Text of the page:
Loudon County tops state in vaccinations

U.S. Air Force Technical Sgt. Niki Hammontree administers a vaccine Friday at Loudon Municipal Park.

Loudon County leads Tennessee in COVID-19 vaccination distribution.

According to the Tennessee Department of Health, Loudon County has the highest percentage of fully vaccinated residents at 40.27%. The state average is 29.3%.

Teresa Harrill, Loudon County Health Department director, said she is proud of her team and everyone in the county who has helped reach the goal.

“I think we’re doing excellent,” Harrill said. “I think our population, since we have a huge retirement community in Loudon County, I think that has helped with our rates because we had so many seniors in the beginning getting vaccinated. I think that has been a positive.”

Harrill hopes residents continue to get vaccinated so everyone can resume normal lives.

“It’s so exciting feeling that hope that we are coming to a place where we can return to normal, because with that many vaccinated, that’s just a step closer to herd immunity and people being at a place where they do feel safer,” she said. “I’ll be honest, it’s kind of emotional as well, because when you work at it every single day and you see how hard staff is working and it just really gives you a sense of, ‘Oh my gosh.’ I’m proud. Very, very proud.”

Harrill heard after Dr. Bud Guider, a retired Loudon pediatrician, read about the accomplishment and texted her congratulations.

Distribution of vaccines has been “magnificent,” Guider said.

“What concerns me is that the rate of vaccinations is going down, and it needs to stay consistent,” Guider said. “The other thing that concerns me, and I don’t want to rain on this parade, but Tennessee statewide is one of the bottom states in the whole country. We’re in the bottom four — Tennessee, Louisiana, Mississippi and Alabama I think are the worst states in the country for vaccination rates. But Loudon County is the No. 1 county in the state of Tennessee out of 95 counties, so that’s fantastic. We’re doing our part. The state overall is doing very poorly though.”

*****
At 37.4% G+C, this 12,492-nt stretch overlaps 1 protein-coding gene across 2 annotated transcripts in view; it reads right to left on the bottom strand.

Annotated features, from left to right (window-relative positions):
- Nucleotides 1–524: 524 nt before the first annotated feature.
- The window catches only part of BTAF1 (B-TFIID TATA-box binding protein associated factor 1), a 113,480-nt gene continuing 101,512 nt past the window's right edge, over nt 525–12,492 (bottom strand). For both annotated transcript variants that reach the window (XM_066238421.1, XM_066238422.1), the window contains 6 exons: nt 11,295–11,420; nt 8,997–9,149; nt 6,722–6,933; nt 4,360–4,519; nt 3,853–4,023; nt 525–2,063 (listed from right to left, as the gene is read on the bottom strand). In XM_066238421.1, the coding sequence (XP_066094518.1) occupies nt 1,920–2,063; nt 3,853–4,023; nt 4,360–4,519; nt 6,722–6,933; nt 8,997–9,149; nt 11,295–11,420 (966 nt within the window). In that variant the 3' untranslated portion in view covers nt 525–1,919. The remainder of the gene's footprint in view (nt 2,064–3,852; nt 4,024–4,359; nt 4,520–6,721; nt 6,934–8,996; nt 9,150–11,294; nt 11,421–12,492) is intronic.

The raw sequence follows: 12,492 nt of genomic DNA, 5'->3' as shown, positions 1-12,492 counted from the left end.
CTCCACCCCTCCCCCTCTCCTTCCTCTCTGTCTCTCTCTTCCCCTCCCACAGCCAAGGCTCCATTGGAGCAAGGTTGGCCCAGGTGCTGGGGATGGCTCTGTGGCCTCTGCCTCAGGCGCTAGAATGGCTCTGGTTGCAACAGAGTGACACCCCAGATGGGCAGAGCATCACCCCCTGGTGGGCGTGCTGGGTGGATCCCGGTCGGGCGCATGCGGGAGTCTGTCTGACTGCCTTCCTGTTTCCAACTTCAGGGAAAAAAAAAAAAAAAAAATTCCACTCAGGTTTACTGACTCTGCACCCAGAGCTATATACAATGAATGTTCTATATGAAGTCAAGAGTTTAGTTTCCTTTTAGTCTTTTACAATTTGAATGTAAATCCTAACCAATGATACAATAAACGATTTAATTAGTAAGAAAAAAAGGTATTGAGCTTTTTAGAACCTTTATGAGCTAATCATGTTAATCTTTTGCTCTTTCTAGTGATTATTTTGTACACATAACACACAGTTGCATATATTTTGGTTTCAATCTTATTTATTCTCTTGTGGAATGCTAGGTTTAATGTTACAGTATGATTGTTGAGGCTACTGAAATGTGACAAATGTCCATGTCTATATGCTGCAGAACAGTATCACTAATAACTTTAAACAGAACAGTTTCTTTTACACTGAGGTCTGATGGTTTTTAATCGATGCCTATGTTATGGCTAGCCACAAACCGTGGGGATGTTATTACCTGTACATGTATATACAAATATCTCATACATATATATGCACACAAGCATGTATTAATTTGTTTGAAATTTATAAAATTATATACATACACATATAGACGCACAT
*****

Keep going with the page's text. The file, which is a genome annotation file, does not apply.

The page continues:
“Keeping up the pace” is vital to push through the pandemic, he said.

“We don’t need to drop off, because if we don’t keep the pace going, the variants may get ahead of the vaccination rate and we could be in trouble again,” Guider said. “Timing is important. It’s not like we can wait three months and see how things are going. We need to keep this rate of vaccination going strong to minimize the development of variants. It’s a time-sensitive thing.”

Guider has been “amazed” at how many are unaware of vaccination availability.

“I run into people all the time, and they don’t know that they’re eligible,” he said. “… ‘Oh, I didn’t know I was eligible. I was just waiting my turn.’ Everybody in the state of Tennessee — everybody in the country I think, I know everybody in the state of Tennessee — is eligible 16 and up. … The health department is giving vaccines every day from 9-11 a.m. and 1-3 p.m. at the municipal park in Loudon, and you don’t have to have an appointment, and it’s a drive-through 15-minute process. You don’t even have to get out of your car. Just drive up there, get your shot, wait 15 minutes and drive out. … A lot of people just don’t seem to know that.”

U.S. Air Force Technical Sgt. Niki Hammontree has distributed vaccines daily at Loudon Municipal Park.

“It is really cool to be a part of something that big, especially in Loudon County because it’s more of a rural county,” Hammontree said. “To think that we’re doing more than Davidson County, Knox County, all across the state, it’s very overwhelming and very humbling. We love our Loudon County residents for coming.”